Sometimes you hit a creative wall. Whether you call it “artist block” or “burnout,” it happens, and it’s debilitating. In my brief (thankfully) brushes with artist block, I’ve learned the warning signs, and how to course correct.
Fear. Fear is always present. You sit down, open your sketchbook, and come face to face with the emptiness of the blank page. Fear stands watching over your shoulder. “What if you make a mistake?” it asks. You stare at the page. “What if you have nothing interesting to say? What if your family doesn’t like what you make? What if your best art is behind you?” Your pen slips out of your hand, and you push the paper away. Repeat this enough times, and you’ll be immobilized at the sight of opportunity. Fear has won.
Laugh at it. Steven King combatted fear by literally collecting failures. He’s quoted saying: “By the time I was fourteen the nail in my wall would no longer support the weight of the rejection slips impaled upon it. I replaced the nail with a spike and went on writing.” (King, 2000) Fear had no place in Steven King’s writing room. He had too much work to do. A dependable creative habit keeps fear from growing into fully-mature terror. It gives us the audacity to laugh in its face and say “Ha! I don’t care if what I made is bad. I showed up and did my time. It’s not my fault if the muses passed me by.”
The fear of starting. Starting is hard. We put it off by re-arranging our books, color-coding our pencils, and checking our email. I procrastinate by scrolling Instagram or “researching.” I’m especially guilty of this after a recent deadline. When all my creative energy's been poured into a project that finally reached its end, waking up the next day to an empty inbox and a blank page can be petrifying.
Starting small helps in these moments. To illustrate, mentally try on these two scenarios:
Option 1: “I’m going to re-illustrate the entirety of the Harry Potter series with a technique and perspective that’s 100% unique to me. This will be my key to future success. It all rides on this.”
Option 2: “I’m going to re-illustrate the first chapter of the first Harry Potter book to try my hand at chapter-heading art.”
Do you see how we can alleviate a lot of pressure by not demanding too much from the beginning? Psychologists have found that breaking goals into smaller tasks increases likelihood of action. (Harvard Business Review, 2020) By consistently starting small, I’ve found that my definition of “small” has (unexpectedly) increased. A thirty-two page children’s book feels shorter now than five years ago. My relationship with fear has changed as I’ve kept good habits.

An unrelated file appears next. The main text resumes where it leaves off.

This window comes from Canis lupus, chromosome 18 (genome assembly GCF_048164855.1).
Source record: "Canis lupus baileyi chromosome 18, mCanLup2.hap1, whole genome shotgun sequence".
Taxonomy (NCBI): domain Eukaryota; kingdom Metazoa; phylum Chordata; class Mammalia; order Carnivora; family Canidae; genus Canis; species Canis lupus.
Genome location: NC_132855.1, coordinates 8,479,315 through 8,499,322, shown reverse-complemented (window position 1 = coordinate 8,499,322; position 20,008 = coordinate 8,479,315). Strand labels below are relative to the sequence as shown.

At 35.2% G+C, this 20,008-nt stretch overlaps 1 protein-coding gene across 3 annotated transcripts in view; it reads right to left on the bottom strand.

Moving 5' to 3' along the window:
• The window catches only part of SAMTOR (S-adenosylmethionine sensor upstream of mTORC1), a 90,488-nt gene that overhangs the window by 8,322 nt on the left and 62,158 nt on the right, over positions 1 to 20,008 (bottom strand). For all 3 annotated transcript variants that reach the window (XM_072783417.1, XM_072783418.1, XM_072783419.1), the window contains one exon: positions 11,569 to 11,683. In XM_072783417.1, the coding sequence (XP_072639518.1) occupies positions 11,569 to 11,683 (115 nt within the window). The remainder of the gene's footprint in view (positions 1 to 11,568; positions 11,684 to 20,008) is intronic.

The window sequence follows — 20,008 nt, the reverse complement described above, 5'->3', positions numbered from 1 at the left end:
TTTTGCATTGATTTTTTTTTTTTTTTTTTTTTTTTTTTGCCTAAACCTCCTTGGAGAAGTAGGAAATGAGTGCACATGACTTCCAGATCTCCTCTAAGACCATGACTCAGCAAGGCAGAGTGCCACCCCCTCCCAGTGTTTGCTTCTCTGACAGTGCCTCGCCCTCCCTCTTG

Before embarking on the behemoth of a project that was The Lord of the Rings, J.R.R. Tolkien started small (well, comparatively small). He first invented a couple languages for fun; “Quenya” and “Sindarin.” He then created a land in which they could exist. This land eventually became “Middle Earth.” Tolkien never saw himself writing The Lord of the Rings series. In fact, he tried to sell his maps for “Middle Earth” to another publisher, hoping they could make something of it. Thankfully they were intimidated by the enormity of his work. They rejected the project, saying if he wanted a story, he’d have to write it himself. Tolkien’s many smaller projects enabled his writing process, and the epic story “unfolded itself” to him. (Edubirdie, 2022) If you’d shown younger Tolkien the magnitude of The Lord of the Rings series when the idea was in its infancy, no doubt it would have paralyzed him. I take heart in the fact that he didn’t wake up one morning, sit at his desk, and write the entire epic. He started small, and just kept going.
Creating is a transformative process that depends on our willingness to keep a creative habit and earnestly engage with the creative process. David Bayles, author of Art & Fear, wrote:
“In the end it all comes down to this: you have a choice (or more accurately a rolling tangle of choices) between giving your work your best shot and risking that it will not make you happy, or not giving it your best shot — and thereby guaranteeing that it will not make you happy. It becomes a choice between certainty and uncertainty. And curiously, uncertainty is the comforting choice.”
We have a deep spiritual need to create. At the end of our lives, we derive the most value from our roles as producers– not consumers. We identify ourselves as mothers, fathers, teachers, artists, inventors, and friends. We feel pride in the relationships we cared for, the companies we built, the stories we told, and more broadly the value we added to people’s lives. The value we create depends on the framework of our creative habits. Consistently and deliberately cultivating creativity will bring beauty to your life and those you inspire.
What will you create?
King, S. (2000) On writing: A memoir of the craft. New York, NY: Scribner.
To achieve big goals, start with small habits (2020) Harvard Business Review. Available at: https://hbr.org/2020/01/to-achieve-big-goals-start-with-small-habits (Accessed: April 20, 2023).
Techniques used by John Tolkien in the lord of the rings (no date) Edubirdie. Available at: https:// edubirdie.com/examples/techniques-used-by-john-tolkien-in-the-lord-of-the-rings/ (Accessed: March 21, 2023).